Volare Wagon - T/A Kit Racer Stance

Projects & Restorations

  1. Opticon77

    Opticon77 Well-Known Member

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    Pile of parts awaiting install:

    ART Sub frame connectors (Final batch)
    FF K-frame aluminum pucks
    FF Rear Iso delete kit w/ sway bar mounts
    Westar and Marmon HD Engine and Trans mounts
    FF Fast Ratio Pitman/Idler arms
    FF 11/16" Tie rod kit
    FF Tubular upper control arms
    Proforged HD lower balljoints
    Energy Suspension Black Poly LCA bushing kit
    FF 1-1/8" Front swaybar
    FF 7/8" Rear swaybar
    Vi-King Warrior bound/rebound adjustable shocks all around

    Awaiting availability:
    FF HD torsion bars
    FF LCA bracing

    I should find some way to document before/after. Maybe record through some specific backroad twisties hard-mounted with hoodline and steering wheel as reference points. I'll work on this.
     
  2. DCAspen

    DCAspen Well-Known Member

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    Nice selection of parts,Keep us updated,Should ride like a slot car with all those goodies.
     
  3. BudW

    BudW Moderator Staff Member

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    I agree on what DCAspen said.

    Only two comments to mention:
    might be a big harsh for daily driving. All of the other parts will car feel and handle better - except for possibly the shocks (no information about them to say one way or the other).
    My experience with urethane or polyurethane bushings for both upper and lower control arms is they are a bit "too stiff" for street usage. For racing, go for it.
    You will appreciate some rubber between the you and the pebbles, grass and bugs you drive over - before it shakes your kidneys to a different location in your body.
    I recommend to go Poly (or urethane) for all suspension parts, except for upper/lower control arm bushings - or at least get a second set of lower control arms and get new rubber installed - so if poly is too stiff for ya, it won't be hard to swap 'em out.

    My other comment is . . . it sounds like you have a lighter wallet, now . . .
    BudW
     
  4. Opticon77

    Opticon77 Well-Known Member

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    I do have an old set of Moog rubber control arm bushings laying around from my Chrysler that I never put in. I'll keep them handy as a Plan B.

    And yes... I told you Firm Feel would remember my name.
     
  5. Duke5A

    Duke5A Well-Known Member

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    I'm hoping for lots photos of this build. :) This is basically porn for me... :confused::eek:

    Can you post a photo of those upper control arms? I had to modify mine to clear. That piece of flat stock reinforcement between the bars has to be clearanced in the middle, otherwise it will it when the suspension is unloaded. FF admitted this to me and said they were going to redesign them. I think I did the install like six or seven years ago.
     
  6. Raff

    Raff Well-Known Member

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    I think you'll be on their Xmas card list this year!! Keep us posted with lots of pics. Car looks awesome.
     
  7. Opticon77

    Opticon77 Well-Known Member

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    Got these to put in...

    2019-05-15.jpg


    I'm waiting on rebuilding the front end so I can do it all in a single K frame drop. But I did want to slip these new FFI aluminum pucks in for reasons you can probably gather from the following photo.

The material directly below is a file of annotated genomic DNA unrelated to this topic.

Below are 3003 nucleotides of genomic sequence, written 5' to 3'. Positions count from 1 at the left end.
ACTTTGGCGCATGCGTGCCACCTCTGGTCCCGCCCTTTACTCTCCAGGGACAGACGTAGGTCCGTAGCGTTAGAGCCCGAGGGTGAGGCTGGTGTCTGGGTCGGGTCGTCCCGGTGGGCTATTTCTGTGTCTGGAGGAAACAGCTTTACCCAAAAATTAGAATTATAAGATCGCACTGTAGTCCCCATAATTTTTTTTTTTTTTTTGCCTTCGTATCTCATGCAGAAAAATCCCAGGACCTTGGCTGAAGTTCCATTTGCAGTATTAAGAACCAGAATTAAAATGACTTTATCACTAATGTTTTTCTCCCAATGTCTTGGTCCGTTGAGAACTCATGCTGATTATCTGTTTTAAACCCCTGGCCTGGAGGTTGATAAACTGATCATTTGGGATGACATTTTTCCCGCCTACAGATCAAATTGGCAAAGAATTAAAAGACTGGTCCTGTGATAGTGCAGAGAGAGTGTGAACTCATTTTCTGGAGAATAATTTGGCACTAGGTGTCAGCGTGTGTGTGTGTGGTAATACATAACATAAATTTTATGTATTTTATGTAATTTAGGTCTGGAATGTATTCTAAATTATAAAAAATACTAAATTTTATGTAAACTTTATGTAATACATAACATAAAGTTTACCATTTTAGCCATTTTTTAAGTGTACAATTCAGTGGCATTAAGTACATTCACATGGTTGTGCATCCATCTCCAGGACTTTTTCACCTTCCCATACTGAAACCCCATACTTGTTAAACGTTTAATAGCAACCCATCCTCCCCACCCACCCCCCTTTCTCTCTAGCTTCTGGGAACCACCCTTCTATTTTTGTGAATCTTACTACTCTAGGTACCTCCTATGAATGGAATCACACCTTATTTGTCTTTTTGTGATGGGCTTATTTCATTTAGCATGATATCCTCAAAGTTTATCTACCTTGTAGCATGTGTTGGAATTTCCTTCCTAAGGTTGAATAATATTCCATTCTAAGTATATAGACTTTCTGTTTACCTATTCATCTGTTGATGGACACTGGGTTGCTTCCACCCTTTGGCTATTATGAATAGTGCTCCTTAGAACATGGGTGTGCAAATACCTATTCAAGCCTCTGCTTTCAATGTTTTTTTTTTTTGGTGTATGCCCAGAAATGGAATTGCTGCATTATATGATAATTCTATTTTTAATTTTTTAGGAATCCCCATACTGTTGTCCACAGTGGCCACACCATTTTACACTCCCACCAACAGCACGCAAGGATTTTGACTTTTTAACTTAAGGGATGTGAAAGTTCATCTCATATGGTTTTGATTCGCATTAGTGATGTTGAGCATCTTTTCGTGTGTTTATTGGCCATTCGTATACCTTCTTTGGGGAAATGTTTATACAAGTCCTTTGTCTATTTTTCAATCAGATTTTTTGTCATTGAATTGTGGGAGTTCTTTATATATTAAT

2019-05-19.jpg

    Warning to anyone thinking they were going to loosen the Kframe, drop it a couple inches with a pole jack, and "slide" spacers in; There is a metal guide sleeve tacked to the upper bushing retainer (traveling though both halves of the rubber bushing) that will NOT allow you to slide the top bushing out without a good 4" of clearance... but as you lower the Kframe the upper control arms contact the top of the frame rails right around the 3" mark.

    OOPS! Your options are now...

    A) Disconnect the upper control arm mounting plates from the K frame uprights.
    -or-
    B) Cut the exposed inch of metal guide sleeve off so the upper bushing can slide out.

    Anyone here know what "flat rate pay" is? I didn't take any photos myself but it goes a little something like...

    REEEEEEEEEEEEEEEEEEEEEEEEEEEEEEEEEEEEEEEEEEEEEEEEEEEEEEE
    DblVdjlW4AI-Nlm.jpg


    And then everything is just fine.


    2019-05-19.jpg
     
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  8. Duke5A

    Duke5A Well-Known Member

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    Love it! Easily one of my favorite builds.

    Extremely interested in your feedback on those shocks too.
     
  9. Opticon77

    Opticon77 Well-Known Member

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    I've been doing my research on damper adjustment so as to do them justice. "Flat Ride" or "Fast Settling" suspension design is an interesting concept I'd like to play with. 15-20% higher rear ride frequency to limit the need for damping and therefore reduce the effects of jacking (up or down depending on your Compression/Rebound settings). It just so happens that these cars tend to have higher rear ride frequency in the first place, thanks to the torsion bars, making the theory pretty easy to test.
     
  10. XfbodyX

    XfbodyX Well-Known Member

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    Nice, whats the PN on the front shocks?
     
  11. Opticon77

    Opticon77 Well-Known Member

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    They built all 4 to order under kit "VSK2001" (fronts listed as "B2001" and rears as "B2008"). I didn't see any stud/stud numbers available in the universal fitment list and I got spooked so I called up Viking and they happily verified the correct mounting hardware and operating dimensions for me over the phone. Great customer service.

    I AM going to suggest waiting for me to install and test clearance on those adjuster knobs though. The shock clearance hole in the K frame upright looks pretty tight. I'll get on it.
     
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  12. XfbodyX

    XfbodyX Well-Known Member

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    For comparison sake if you get a chance can you measure the shock body and the diameter of the adjusted knobs?

    Ive been wanting to try Viking units because ive heard alot of good about them.